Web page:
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This comprehensive guide offers information on different grasses for North Carolina lawns, as well as how to establish, care for, maintain, and renovate a new lawn.
This factsheet provides instructions on how to properly care for tall fescue grass year round. It includes recommendations for mowing, fertilization, watering, pest control, and renovation.
The following management practices will help you care for your lawn throughout the year. Location, terrain, soil type and condition, age of the lawn, previous lawn care, and other factors affect turf performance, so adjust these management practices and dates to suit your particular lawn.
This publication for homeowners and landscapers describes how to mow, fertilize, irrigate, and control weeds in a zoysiagrass lawn.
Turfgrass, trees, and shrubs are desired in most landscapes because they are attractive and useful. Unfortunately, growing turfgrasses in the presence of trees and shrubs can be a formidable task because each plant group competes with the other for the light, water, and nutrients that are essential for survival and growth. Even so, homeowners can take steps to improve the performance of a lawn growing in shade.
Recommended maintenance practices for a lawn that consists of a blend of tall fescue and Kentucky bluegrass are the same as those for a tall fescue lawn. The following management practices will help you care for your lawn throughout the year.
Recommended maintenance practices for a lawn that consists of a blend of tall fescue, hard (fine) fescue, and Kentucky bluegrass are the same as those for a tall fescue lawn. The following management practices will help you care for your lawn throughout the year.
This publication offers fertilizer suggestions for a variety of crops, including field, pasture and hay crops, tree fruit, small fruit, ornamental plants and vegetable crops.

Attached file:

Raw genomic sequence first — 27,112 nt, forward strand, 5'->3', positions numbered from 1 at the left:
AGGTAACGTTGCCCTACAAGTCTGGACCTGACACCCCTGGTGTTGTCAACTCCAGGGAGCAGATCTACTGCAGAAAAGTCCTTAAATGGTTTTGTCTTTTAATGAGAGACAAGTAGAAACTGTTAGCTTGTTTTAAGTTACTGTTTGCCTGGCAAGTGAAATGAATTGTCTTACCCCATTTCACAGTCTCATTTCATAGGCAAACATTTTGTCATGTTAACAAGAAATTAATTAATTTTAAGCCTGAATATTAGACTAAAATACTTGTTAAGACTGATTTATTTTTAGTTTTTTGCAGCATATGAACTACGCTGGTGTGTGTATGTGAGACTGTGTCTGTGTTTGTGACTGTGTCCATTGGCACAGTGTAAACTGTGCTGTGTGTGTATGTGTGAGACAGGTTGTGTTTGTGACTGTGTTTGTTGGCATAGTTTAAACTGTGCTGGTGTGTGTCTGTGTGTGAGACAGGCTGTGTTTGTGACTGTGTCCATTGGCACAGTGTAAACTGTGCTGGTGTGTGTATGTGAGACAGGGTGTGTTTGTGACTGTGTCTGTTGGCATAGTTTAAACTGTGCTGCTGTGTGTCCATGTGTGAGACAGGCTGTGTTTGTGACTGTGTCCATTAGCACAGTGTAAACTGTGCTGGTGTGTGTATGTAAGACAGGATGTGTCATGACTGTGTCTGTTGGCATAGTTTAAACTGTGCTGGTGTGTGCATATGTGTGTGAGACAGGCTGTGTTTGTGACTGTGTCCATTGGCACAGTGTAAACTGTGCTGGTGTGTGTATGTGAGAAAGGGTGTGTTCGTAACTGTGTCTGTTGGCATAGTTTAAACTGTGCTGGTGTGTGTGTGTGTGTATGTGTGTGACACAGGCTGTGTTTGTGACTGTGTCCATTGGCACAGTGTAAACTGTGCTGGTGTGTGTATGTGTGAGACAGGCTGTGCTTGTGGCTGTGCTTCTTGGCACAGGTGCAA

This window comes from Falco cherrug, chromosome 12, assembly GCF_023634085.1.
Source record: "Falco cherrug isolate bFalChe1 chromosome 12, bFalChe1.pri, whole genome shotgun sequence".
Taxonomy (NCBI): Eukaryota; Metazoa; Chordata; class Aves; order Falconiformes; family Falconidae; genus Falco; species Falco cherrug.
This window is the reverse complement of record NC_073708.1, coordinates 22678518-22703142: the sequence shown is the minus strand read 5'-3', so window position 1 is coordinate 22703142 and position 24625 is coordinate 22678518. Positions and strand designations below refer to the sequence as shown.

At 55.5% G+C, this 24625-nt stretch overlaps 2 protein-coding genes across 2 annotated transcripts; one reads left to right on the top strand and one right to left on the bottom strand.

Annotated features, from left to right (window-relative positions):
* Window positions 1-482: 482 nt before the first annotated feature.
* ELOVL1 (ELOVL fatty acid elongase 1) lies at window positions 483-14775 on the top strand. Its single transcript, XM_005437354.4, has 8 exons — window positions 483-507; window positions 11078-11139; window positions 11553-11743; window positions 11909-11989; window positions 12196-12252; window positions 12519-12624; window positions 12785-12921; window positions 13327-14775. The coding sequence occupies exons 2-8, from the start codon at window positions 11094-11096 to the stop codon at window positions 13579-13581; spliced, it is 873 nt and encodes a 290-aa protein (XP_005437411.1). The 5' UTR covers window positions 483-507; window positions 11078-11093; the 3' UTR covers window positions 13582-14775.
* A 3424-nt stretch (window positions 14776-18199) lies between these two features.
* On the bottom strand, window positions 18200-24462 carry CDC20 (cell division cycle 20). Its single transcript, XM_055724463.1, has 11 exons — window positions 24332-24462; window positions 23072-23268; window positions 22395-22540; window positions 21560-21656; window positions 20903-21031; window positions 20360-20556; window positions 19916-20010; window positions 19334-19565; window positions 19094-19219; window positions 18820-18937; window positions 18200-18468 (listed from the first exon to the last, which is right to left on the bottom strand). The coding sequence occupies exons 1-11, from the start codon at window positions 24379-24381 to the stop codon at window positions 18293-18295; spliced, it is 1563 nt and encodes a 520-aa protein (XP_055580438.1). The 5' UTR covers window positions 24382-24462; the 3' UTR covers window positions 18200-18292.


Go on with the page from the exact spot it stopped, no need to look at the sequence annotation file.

This factsheet provides instructions on how to properly care for carpetgrass year round. It also includes information on fertilization and integrated pest management.
This calendar of suggested management practices is designed to assist you in the seasonal care of your athletic field. Location, terrain, soil type and condition, age of field, previous management practices, and other factors affect turf performance. For these reasons, the following management practices and dates should be adjusted to suit your particular athletic field conditions.
Water is an essential component for plant growth. In turfgrasses it comprises 75 to 90 percent of the fresh weight of the plant, and irrigation is a key cultural practice in turfgrass management. Only 1 percent of the water absorbed is utilized for metabolic activity. By considering the factors that contribute to water loss, turfgrass managers can devise effective irrigation plans for specific sites.
Follow the suggestions and BMPs described in this publication to reduce sediment and keep nutrients and pesticides applied to turf from contaminating North Carolina's water resources.
This publication offers information on water quality challenges in irrigation water.
This factsheet summarizes the characteristics of curly dock.
Maintenance contracts for turfgrass areas should be written to provide security for all parties involved. The person or company receiving services (the contractor) should be aware of everything it has agreed to and therefore is required to do. This publication provides basic guidelines on how to write a good contract regarding turfgrass maintenance.
This factsheet summarizes the characteristics of henbit.
This guide is designed to help turf managers identify the major turfgrass pests found in North Carolina and better understand their life cycles, symptoms, and biology.
A guide to maintaining quality turf on athletic fields.
This factsheet summarizes the characteristics of buckhorn plantain.
This publication will help you choose the correct type of lawn maintenance service for your home or business.
This publication describes the best management practices (BMP) to reduce sediment and keep nutrients and pesticides applied to turf from contaminating North Carolina's water resources.